Church aid is 'the rest of the story'
If you only knew . . .
So now I'm telling you.
If you despair at the failures or slowness of government bureaucracy to relieve human suffering in the wake of massive Hurricane Katrina, you may now read some of the rest of the story.
Yes, there were stranded, languishing victims who survived the storm, people begging for aid. But under the government radar, help was arriving.
One harried official along the Mississippi coast told a TV reporter several days after the storm that government aid had not come. He said his community had seen no help — except from a church group feeding people. Similarly, Catholic Charities' director in New Orleans helped feed people at the Superdome, a bishop said.
That is the story I want you to know, how church members and other religious people pitched in and are still pitching in to help relieve suffering after Katrina's beating.
Many of these volunteers work with the American Red Cross, the Salvation Army and other charities to set up feeding units, clear fallen trees and man shelters. Some arrived within hours of the storm's passing. Often just yards from wrecked homes, church volunteers were cooking hot meals for victims, handing them out free from the portable kitchens that they keep at ready to deploy.
The Southern Baptist North American Mission Board reported Wednesday that volunteers had served more than 2 million meals in stricken areas. Most meals were under the Red Cross umbrella.
The Morgan County Baptist feeding unit is scheduled to deploy to the Alabama coast later this month.
But that Baptist work, the third largest charity in the United States, is only one facet of the religious response.
Every denomination is taking in and giving out thousands upon thousands of dollars in aid.
Locally, congregations haven't been satisfied only passing the plate for disaster relief.
They organized dinners for local evacuees, inviting them to their fellowship halls. They collected food, baby items and toiletries and gave them out locally. They called on evacuees who settled temporarily in local hotels, talking to them, delivering hot meals, paying for lodging and helping them learn their way around.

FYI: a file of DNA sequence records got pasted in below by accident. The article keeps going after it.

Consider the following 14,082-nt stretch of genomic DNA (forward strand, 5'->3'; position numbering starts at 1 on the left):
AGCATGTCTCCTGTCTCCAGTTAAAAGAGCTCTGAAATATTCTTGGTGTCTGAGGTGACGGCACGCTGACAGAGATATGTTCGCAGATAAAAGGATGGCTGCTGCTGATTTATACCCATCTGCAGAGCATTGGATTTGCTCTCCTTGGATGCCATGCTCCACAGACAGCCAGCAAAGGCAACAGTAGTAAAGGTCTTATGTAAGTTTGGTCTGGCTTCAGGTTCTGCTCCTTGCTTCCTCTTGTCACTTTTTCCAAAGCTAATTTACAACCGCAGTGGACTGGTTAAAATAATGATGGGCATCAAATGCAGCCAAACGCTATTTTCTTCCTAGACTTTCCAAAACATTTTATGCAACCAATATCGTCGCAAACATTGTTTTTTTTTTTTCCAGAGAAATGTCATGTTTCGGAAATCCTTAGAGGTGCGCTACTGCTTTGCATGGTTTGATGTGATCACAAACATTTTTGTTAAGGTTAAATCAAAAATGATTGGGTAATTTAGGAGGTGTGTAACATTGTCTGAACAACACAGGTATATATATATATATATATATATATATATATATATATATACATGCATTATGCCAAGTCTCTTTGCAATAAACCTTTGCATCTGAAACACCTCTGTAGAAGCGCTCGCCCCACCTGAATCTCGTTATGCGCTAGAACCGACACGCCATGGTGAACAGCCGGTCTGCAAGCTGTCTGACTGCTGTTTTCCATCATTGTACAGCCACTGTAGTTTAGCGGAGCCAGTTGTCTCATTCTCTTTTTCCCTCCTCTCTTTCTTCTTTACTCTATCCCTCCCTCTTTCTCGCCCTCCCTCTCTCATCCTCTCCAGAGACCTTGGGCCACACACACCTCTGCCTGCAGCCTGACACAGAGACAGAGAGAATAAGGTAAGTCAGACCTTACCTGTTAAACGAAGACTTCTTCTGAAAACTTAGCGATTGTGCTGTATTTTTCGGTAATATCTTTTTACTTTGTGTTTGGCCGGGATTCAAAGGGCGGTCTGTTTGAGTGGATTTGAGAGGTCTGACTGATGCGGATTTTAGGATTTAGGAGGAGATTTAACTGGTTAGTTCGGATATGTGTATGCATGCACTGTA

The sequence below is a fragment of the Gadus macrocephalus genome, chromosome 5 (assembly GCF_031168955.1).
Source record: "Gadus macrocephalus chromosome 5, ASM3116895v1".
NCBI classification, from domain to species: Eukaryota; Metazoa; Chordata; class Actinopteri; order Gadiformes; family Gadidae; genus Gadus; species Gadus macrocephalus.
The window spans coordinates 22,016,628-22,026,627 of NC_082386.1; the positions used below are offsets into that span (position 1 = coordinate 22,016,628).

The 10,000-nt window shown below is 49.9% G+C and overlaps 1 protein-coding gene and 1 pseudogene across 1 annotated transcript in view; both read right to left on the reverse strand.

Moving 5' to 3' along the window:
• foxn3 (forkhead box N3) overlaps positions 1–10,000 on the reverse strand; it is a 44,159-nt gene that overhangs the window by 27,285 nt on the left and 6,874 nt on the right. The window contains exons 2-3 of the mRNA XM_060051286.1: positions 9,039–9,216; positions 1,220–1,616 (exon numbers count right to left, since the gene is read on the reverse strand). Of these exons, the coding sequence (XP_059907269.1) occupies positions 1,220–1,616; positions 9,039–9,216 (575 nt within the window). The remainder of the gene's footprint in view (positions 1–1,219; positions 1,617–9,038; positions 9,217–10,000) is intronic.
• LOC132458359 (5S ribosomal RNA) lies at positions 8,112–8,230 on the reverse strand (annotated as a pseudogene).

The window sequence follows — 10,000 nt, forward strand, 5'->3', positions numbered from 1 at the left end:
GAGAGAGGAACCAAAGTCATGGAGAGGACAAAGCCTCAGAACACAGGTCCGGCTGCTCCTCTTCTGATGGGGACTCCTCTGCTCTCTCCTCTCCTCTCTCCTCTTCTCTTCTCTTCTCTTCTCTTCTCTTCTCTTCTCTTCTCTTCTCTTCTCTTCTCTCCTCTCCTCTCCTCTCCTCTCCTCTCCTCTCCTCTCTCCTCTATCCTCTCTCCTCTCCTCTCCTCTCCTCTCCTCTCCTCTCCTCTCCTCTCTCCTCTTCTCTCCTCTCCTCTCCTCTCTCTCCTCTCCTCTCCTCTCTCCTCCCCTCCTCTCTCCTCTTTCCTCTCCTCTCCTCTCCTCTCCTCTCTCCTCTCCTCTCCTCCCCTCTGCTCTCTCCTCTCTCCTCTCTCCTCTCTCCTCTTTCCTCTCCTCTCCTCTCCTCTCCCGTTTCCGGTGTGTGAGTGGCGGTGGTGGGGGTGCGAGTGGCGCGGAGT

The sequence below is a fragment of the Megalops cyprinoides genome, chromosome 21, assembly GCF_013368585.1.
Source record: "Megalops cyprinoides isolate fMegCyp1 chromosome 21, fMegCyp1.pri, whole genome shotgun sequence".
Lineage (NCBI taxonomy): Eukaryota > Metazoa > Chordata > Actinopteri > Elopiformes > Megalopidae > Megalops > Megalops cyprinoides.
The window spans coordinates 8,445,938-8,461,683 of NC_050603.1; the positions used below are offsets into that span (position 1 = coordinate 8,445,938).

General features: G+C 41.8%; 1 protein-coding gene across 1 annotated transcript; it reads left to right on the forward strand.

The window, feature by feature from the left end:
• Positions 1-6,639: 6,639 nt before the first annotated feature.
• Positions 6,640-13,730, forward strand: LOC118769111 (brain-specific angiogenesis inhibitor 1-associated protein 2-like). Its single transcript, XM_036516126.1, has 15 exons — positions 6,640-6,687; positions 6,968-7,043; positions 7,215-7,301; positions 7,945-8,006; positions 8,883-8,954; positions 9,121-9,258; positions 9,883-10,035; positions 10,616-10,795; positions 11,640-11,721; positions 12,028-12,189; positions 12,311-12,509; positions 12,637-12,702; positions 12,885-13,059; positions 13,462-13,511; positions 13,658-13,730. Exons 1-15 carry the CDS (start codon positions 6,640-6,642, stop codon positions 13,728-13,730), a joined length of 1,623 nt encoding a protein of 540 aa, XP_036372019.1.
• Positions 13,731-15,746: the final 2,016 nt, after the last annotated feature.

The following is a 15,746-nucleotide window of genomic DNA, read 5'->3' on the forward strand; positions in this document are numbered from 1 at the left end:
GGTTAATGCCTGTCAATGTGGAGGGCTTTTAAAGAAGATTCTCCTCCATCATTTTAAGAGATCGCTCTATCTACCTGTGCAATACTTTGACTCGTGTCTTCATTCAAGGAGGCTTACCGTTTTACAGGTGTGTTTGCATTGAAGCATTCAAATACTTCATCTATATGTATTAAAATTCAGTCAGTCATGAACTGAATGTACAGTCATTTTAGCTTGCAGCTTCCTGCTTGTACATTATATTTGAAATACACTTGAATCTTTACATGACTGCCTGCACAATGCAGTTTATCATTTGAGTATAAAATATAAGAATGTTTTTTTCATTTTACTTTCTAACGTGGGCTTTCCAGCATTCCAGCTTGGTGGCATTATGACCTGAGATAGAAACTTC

A few local churches opened buildings as shelters. Speake Christian Fellowship and East Highland Baptist in Athens opened their buildings. Trinity Baptist welcomed an extended family to a church-owned house.
Here is part of one congregation's effort: Beltline Church of Christ took an offering of $79,000 for relief. It gathered linens to get church camps ready for evacuees. A group from Beltline left Wednesday for Pearl River County, Miss., to deliver water, food, first aid, paper towels, juice boxes and teddy bears and other help. Those were all items that Harry Hames and others from the church saw lacking when they visited the wrecked area last week. I have a personal interest in this project; I grew up in that county.
Numerous other churches collected water, cleaning supplies and other items for regional relief warehouses to distribute. Some trucked supplies themselves to the Mississippi, Alabama and Louisiana coasts.
The Committee on Church Cooperation and The Caring Place, both church-supported organizations, are providing groceries, clothes, food and fuel to storm victims as they try to set up temporary or permanent homes in the area.
Churches and denominational bodies are also planning how to help down the line, such training more people for disaster relief.
There's too much going on to tell it all.
If you still haven't helped in relief efforts but want to, it's not too late. It won't be too late for a long time. You can give to the Red Cross, the Salvation Army and other hard-working charities.
And you can contact your house of worship or one down the street.
There's something going on at nearly every one of them to help storm victims.
Now you know.
Melanie Smith is religion writer of THE DECATUR DAILY. For more information on religion columns, call her at 340-2468 on Tuesdays or Wednesdays.